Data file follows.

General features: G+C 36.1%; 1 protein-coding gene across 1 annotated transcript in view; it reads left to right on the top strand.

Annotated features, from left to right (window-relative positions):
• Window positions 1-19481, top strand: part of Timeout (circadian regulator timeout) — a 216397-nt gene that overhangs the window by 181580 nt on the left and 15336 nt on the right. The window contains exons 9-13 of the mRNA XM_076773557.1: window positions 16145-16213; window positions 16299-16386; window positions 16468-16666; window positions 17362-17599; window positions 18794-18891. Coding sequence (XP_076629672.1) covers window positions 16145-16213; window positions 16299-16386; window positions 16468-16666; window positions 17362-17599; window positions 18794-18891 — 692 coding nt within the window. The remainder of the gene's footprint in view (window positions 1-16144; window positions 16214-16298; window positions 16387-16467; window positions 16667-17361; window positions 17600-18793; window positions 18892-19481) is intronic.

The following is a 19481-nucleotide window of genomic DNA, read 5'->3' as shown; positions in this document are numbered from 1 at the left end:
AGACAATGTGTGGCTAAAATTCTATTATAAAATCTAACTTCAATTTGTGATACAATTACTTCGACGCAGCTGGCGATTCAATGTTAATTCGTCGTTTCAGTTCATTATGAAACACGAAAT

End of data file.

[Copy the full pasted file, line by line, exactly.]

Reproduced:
General features: G+C 36.1%; 1 protein-coding gene across 1 annotated transcript in view; it reads left to right on the top strand.

Annotated features, from left to right (window-relative positions):
• Window positions 1-19481, top strand: part of Timeout (circadian regulator timeout) — a 216397-nt gene that overhangs the window by 181580 nt on the left and 15336 nt on the right. The window contains exons 9-13 of the mRNA XM_076773557.1: window positions 16145-16213; window positions 16299-16386; window positions 16468-16666; window positions 17362-17599; window positions 18794-18891. Coding sequence (XP_076629672.1) covers window positions 16145-16213; window positions 16299-16386; window positions 16468-16666; window positions 17362-17599; window positions 18794-18891 — 692 coding nt within the window. The remainder of the gene's footprint in view (window positions 1-16144; window positions 16214-16298; window positions 16387-16467; window positions 16667-17361; window positions 17600-18793; window positions 18892-19481) is intronic.

The following is a 19481-nucleotide window of genomic DNA, read 5'->3' as shown; positions in this document are numbered from 1 at the left end:
AGACAATGTGTGGCTAAAATTCTATTATAAAATCTAACTTCAATTTGTGATACAATTACTTCGACGCAGCTGGCGATTCAATGTTAATTCGTCGTTTCAGTTCATTATGAAACACGAAAT